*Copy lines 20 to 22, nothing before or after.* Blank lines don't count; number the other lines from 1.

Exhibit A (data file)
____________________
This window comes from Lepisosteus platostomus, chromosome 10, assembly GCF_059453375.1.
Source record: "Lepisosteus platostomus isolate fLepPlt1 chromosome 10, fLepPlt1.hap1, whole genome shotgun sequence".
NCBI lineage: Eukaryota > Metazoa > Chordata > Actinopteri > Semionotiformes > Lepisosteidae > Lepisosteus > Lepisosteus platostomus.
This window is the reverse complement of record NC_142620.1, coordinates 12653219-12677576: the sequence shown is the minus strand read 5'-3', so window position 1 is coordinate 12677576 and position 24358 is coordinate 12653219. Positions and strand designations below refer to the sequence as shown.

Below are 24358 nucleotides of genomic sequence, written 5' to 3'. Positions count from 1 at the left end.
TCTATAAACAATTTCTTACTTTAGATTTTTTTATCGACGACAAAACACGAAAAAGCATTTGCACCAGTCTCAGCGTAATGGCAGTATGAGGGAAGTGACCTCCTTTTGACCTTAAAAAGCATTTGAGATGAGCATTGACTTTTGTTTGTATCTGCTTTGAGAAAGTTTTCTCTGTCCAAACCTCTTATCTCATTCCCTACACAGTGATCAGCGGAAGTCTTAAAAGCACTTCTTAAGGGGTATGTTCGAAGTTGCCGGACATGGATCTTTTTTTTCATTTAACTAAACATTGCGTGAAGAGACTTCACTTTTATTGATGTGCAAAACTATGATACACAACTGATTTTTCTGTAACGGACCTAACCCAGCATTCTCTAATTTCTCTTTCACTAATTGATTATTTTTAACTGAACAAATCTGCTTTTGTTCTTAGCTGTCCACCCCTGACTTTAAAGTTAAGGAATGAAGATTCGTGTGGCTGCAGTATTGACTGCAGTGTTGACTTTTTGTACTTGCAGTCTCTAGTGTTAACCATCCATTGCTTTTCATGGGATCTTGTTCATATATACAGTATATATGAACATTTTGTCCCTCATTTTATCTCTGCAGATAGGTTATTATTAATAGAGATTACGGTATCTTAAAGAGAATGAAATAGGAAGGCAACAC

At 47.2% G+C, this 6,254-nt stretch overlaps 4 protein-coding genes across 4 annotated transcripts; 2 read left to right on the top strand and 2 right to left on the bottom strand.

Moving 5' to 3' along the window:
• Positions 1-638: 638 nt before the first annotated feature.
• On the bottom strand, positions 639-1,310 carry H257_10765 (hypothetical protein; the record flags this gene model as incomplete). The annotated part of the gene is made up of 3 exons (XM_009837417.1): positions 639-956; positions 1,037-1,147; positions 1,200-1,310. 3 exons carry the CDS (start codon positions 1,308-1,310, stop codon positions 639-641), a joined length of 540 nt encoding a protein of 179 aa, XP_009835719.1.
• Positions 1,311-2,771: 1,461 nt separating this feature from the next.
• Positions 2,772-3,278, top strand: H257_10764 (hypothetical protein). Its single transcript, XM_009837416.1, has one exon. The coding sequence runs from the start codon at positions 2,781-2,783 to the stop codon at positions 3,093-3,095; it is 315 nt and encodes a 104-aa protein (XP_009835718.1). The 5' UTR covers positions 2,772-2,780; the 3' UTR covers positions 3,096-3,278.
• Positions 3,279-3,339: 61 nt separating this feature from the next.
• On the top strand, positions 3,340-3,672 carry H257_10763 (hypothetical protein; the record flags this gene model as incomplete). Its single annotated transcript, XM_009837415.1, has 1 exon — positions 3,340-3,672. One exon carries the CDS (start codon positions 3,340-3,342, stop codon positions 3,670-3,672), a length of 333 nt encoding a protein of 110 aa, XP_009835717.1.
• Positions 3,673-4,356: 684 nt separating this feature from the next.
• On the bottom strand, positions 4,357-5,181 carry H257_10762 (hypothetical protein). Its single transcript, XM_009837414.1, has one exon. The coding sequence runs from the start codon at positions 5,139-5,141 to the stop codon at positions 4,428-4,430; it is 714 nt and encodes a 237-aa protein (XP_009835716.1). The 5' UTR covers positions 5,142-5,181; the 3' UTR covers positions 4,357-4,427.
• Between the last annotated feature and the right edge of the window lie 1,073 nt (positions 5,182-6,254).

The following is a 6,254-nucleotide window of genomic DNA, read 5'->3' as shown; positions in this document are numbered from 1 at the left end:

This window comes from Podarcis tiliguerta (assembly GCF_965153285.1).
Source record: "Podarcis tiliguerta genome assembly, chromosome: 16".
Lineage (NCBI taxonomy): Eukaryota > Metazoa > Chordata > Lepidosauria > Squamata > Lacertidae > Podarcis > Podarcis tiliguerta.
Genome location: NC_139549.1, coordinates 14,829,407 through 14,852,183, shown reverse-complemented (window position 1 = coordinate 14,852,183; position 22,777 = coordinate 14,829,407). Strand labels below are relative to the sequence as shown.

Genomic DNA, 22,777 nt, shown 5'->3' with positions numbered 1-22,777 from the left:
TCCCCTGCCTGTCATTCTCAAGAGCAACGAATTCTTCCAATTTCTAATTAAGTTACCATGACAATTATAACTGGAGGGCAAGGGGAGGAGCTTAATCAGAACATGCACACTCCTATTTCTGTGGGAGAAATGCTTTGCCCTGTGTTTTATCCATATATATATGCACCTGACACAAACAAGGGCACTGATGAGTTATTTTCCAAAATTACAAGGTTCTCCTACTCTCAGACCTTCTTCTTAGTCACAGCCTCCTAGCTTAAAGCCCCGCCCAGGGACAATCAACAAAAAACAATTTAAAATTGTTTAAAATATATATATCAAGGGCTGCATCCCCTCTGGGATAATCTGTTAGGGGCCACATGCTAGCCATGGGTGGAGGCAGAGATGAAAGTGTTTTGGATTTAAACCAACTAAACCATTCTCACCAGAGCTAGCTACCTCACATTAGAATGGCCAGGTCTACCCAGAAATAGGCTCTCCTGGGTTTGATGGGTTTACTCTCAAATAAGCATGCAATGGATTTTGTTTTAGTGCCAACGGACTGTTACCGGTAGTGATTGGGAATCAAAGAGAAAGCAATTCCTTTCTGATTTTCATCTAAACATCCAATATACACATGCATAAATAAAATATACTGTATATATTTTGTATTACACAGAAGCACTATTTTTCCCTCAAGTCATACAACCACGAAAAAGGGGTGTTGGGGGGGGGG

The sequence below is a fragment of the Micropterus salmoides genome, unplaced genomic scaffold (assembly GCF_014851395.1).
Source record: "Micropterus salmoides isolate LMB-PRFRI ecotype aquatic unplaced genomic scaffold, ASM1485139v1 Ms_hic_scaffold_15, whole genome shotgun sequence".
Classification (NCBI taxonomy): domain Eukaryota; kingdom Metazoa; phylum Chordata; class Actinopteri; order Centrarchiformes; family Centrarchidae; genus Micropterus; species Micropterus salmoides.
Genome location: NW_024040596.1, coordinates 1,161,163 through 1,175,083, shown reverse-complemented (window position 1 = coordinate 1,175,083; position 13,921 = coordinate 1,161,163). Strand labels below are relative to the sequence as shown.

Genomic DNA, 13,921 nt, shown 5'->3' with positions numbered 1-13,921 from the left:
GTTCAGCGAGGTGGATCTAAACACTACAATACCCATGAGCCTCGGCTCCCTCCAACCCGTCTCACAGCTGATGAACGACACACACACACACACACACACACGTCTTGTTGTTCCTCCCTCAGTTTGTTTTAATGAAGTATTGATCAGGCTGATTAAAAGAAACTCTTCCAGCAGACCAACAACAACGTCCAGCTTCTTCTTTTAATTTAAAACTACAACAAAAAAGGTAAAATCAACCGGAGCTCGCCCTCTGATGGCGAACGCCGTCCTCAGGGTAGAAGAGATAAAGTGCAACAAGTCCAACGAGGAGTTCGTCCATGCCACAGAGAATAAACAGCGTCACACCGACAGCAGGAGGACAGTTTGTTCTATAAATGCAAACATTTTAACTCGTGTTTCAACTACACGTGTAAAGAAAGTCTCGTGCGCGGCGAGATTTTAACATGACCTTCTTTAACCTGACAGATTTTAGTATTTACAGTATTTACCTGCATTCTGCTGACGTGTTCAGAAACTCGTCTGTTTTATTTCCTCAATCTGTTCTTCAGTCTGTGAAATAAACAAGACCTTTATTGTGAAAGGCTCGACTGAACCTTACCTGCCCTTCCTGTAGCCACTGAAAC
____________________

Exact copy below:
Source record: "Podarcis tiliguerta genome assembly, chromosome: 16".
Lineage (NCBI taxonomy): Eukaryota > Metazoa > Chordata > Lepidosauria > Squamata > Lacertidae > Podarcis > Podarcis tiliguerta.
Genome location: NC_139549.1, coordinates 14,829,407 through 14,852,183, shown reverse-complemented (window position 1 = coordinate 14,852,183; position 22,777 = coordinate 14,829,407). Strand labels below are relative to the sequence as shown.